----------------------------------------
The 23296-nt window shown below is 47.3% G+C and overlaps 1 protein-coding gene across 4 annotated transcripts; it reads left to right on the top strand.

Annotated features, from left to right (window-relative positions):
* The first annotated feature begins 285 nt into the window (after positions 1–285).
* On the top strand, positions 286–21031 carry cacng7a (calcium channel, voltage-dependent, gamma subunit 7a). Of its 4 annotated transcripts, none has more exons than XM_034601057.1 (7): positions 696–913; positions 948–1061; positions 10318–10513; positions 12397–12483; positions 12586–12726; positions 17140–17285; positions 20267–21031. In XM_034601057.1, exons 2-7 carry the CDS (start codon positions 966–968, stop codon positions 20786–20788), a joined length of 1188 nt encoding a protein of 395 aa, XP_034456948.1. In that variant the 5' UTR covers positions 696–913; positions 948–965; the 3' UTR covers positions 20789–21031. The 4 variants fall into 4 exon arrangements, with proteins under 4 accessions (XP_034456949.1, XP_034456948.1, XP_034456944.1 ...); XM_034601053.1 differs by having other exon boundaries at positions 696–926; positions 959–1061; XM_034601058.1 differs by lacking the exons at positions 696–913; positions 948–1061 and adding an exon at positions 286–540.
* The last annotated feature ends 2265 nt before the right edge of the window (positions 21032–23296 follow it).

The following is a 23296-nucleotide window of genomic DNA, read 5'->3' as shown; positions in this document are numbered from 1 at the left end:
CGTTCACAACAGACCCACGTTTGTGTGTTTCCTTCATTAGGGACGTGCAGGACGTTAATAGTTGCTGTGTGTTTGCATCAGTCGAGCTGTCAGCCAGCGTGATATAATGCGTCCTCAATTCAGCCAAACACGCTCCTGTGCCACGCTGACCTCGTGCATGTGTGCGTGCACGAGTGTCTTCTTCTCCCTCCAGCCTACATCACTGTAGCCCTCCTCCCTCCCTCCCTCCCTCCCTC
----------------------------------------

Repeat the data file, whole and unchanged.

The 23296-nt window shown below is 47.3% G+C and overlaps 1 protein-coding gene across 4 annotated transcripts; it reads left to right on the top strand.

Annotated features, from left to right (window-relative positions):
* The first annotated feature begins 285 nt into the window (after positions 1–285).
* On the top strand, positions 286–21031 carry cacng7a (calcium channel, voltage-dependent, gamma subunit 7a). Of its 4 annotated transcripts, none has more exons than XM_034601057.1 (7): positions 696–913; positions 948–1061; positions 10318–10513; positions 12397–12483; positions 12586–12726; positions 17140–17285; positions 20267–21031. In XM_034601057.1, exons 2-7 carry the CDS (start codon positions 966–968, stop codon positions 20786–20788), a joined length of 1188 nt encoding a protein of 395 aa, XP_034456948.1. In that variant the 5' UTR covers positions 696–913; positions 948–965; the 3' UTR covers positions 20789–21031. The 4 variants fall into 4 exon arrangements, with proteins under 4 accessions (XP_034456949.1, XP_034456948.1, XP_034456944.1 ...); XM_034601053.1 differs by having other exon boundaries at positions 696–926; positions 959–1061; XM_034601058.1 differs by lacking the exons at positions 696–913; positions 948–1061 and adding an exon at positions 286–540.
* The last annotated feature ends 2265 nt before the right edge of the window (positions 21032–23296 follow it).

The following is a 23296-nucleotide window of genomic DNA, read 5'->3' as shown; positions in this document are numbered from 1 at the left end:
CGTTCACAACAGACCCACGTTTGTGTGTTTCCTTCATTAGGGACGTGCAGGACGTTAATAGTTGCTGTGTGTTTGCATCAGTCGAGCTGTCAGCCAGCGTGATATAATGCGTCCTCAATTCAGCCAAACACGCTCCTGTGCCACGCTGACCTCGTGCATGTGTGCGTGCACGAGTGTCTTCTTCTCCCTCCAGCCTACATCACTGTAGCCCTCCTCCCTCCCTCCCTCCCTCCCTC